- The ability of developing countries to make more water available for domestic, agricultural, industrial and environmental uses will depend on better management of water resources and more cross-sectorial planning and integration. There is now ample evidence that increased hydrologic variability and change in climate has and will continue to have a profound impact on the water sector through the hydrologic cycle, water availability, water demand, and water allocation at the global, regional, basin, and local levels.
- Properly managed water resources are a critical component of growth, poverty reduction and equity. The livelihoods of the poorest are critically associated with access to water services. A shortage of water in the future would be detrimental to the human population as it would affect everything from sanitation, to overall health and the production of grain.
- Freshwater use by continents is partly based on several socio-economic development factors, including population, physiography, and climatic characteristics. It is estimated that in the coming decades the most intensive growth of water withdrawal is expected to occur in Africa and South America (increasing by 1.5-1.6 times), while the smallest growth will take place in Europe and North America (1.2 times),
- A common perception is that most of the available freshwater resources are visible (on the surfaces of lakes, reservoirs and rivers). However, this visible water represents only a tiny fraction of global freshwater resources, as most of it is stored in aquifers, with the largest stocks stored in solid form in the Antarctic and in Greenland's ice cap.
- The oceans are in turmoil, but unfortunately most of it is out of sight and therefore out of mind. In Commodifying the Oceans, Environmental sociologist Stefano Longo explored the multiple threats to the oceans, from overfishing to coral reef collapse to ocean acidification.
- Ocean acidification represents a serious threat to marine biodiversity. Progressive ocean acidification will also increasingly slow the growth of corals and shell-forming reef organism.
- The average global ocean temperature is expected to rise by between one and four degrees Celsius by 2100. An increase in seawater temperature will affect the reproduction period of fish and shrimp and may result in large-scale migration of fish.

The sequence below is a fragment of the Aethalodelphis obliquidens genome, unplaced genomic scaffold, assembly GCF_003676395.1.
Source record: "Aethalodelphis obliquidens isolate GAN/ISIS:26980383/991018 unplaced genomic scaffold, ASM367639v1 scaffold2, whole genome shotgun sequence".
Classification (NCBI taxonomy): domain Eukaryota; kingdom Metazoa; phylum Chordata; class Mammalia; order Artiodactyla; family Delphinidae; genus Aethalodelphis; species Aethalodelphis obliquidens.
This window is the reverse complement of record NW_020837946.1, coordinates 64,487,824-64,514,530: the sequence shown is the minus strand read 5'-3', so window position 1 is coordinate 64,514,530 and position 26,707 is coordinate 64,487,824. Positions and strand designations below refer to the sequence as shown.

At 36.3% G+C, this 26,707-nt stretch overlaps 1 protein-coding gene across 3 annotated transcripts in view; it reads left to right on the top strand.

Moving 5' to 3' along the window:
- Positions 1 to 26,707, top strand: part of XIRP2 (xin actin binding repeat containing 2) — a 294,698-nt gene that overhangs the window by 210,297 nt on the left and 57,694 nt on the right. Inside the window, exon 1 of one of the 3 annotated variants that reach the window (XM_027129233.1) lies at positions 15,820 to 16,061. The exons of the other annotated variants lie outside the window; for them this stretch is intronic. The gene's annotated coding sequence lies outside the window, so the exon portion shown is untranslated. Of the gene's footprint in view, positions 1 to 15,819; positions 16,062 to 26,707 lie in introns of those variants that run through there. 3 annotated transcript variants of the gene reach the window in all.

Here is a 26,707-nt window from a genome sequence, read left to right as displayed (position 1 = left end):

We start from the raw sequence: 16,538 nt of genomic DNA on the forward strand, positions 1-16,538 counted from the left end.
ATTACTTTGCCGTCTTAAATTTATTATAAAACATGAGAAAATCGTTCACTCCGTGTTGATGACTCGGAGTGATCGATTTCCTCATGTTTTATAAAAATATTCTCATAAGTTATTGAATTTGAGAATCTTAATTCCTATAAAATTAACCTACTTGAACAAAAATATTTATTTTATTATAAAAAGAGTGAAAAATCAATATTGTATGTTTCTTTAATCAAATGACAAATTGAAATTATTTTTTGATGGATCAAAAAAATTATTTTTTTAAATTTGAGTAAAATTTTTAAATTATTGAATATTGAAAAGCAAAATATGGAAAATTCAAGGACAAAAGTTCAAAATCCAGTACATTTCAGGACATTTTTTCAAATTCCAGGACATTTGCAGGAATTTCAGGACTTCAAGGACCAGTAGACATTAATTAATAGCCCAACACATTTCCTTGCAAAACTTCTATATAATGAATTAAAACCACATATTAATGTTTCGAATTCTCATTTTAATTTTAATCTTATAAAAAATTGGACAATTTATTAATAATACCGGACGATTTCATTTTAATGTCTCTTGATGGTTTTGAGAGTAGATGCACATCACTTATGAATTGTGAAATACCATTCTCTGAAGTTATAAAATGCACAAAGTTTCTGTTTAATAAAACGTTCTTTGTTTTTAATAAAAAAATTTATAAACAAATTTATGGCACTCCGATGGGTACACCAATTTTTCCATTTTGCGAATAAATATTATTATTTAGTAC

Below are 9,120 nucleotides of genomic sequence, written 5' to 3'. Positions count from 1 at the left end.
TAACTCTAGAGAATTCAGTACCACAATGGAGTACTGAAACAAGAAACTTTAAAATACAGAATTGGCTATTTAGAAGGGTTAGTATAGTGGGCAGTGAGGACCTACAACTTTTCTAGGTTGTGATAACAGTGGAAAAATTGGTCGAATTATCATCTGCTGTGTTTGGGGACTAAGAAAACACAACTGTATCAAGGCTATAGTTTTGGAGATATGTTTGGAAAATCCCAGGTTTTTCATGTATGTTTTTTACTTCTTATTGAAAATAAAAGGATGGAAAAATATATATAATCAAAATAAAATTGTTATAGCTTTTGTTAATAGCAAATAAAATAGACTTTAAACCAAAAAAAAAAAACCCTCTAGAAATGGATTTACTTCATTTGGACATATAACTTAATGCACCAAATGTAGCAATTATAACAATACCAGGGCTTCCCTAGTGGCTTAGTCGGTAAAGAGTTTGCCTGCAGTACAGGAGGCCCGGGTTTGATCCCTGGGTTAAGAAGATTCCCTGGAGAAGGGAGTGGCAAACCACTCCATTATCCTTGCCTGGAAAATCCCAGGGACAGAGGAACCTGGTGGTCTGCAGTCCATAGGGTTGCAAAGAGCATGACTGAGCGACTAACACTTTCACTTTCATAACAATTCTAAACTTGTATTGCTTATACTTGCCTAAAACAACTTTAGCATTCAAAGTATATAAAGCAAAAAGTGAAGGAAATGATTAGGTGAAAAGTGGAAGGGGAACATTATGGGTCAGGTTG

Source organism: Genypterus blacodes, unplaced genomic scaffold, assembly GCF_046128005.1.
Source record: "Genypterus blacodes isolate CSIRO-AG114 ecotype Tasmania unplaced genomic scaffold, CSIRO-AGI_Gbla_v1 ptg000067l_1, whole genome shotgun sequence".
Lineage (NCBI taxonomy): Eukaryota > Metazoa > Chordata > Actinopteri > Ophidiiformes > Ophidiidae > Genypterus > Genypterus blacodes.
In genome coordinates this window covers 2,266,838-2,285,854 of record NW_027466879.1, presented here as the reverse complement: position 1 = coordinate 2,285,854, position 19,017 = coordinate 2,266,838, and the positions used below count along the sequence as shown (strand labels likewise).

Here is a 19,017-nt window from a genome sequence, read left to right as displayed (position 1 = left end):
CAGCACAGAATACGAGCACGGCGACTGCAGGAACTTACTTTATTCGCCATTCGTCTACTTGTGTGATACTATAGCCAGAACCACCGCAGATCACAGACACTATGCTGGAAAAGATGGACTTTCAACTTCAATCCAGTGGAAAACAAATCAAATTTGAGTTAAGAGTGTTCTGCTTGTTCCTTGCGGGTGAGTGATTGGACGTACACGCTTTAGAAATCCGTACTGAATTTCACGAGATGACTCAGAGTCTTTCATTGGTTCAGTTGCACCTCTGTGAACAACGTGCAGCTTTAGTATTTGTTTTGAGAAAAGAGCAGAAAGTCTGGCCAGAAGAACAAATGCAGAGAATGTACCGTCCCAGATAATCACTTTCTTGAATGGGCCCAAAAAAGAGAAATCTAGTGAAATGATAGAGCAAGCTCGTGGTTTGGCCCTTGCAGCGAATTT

- As global population increases and people become wealthier, agricultural production will need to likewise increase, but food systems may become more stressed because of competition for water.
- Water is also used in everyday products at astounding rates - e.g. a single cup of coffee costs 130 litres of water, while about 18,900 litres are needed to produce 1 kg of roasted coffee.
- According to The Ripple Effect, The Fate of Freshwater in the Twenty-First Century (Alex Prud’homme, © 2011, Scribner, a Division of Simon & Schuster, Inc.):
- By 2025 as many as 3.4 billion people will face water scarcity.”
- For much of history, people have fought over surface water...but today, the biggest water wars are over groundwater
- Ageing infrastructure is a growing problem
- Thousands of industrial spills, many left over from a less regulated time, continue to poison groundwater, leak toxins into rivers and lakes, and impact human and environmental health
- Agricultural runoff is now the biggest single source of water pollution in some countries
- In short, we no longer have the luxury of ignoring our impact on water supplies. We must increase our knowledge the new hydrologic reality and adapt.
- Growing coffee and other commodities in places low in fresh water supplies is still common in parts of Africa. The result is the mass-transportation of water from the driest parts of the world to the wettest.
- Elixir argued that we need to treat the world’s finite water supplies with deep respect and that in the long term, for all our vaunted technologies, many of the solutions and pathways to sustainability lie in making water conservation an integral part of everyone’s lives.
- In spite of "evapotranspiration", which returns about 60% of annual precipitation back to the atmosphere, the soils in large areas of the Southern Hemisphere have been drying up in the past decade.
- Newsweek reported that Alaska was looking at selling 3 billion of gallons of water for bottling in Mumbai, shipped via tanker. This would mark one of the first major water transfers of this sort, making water a globally traded commodity.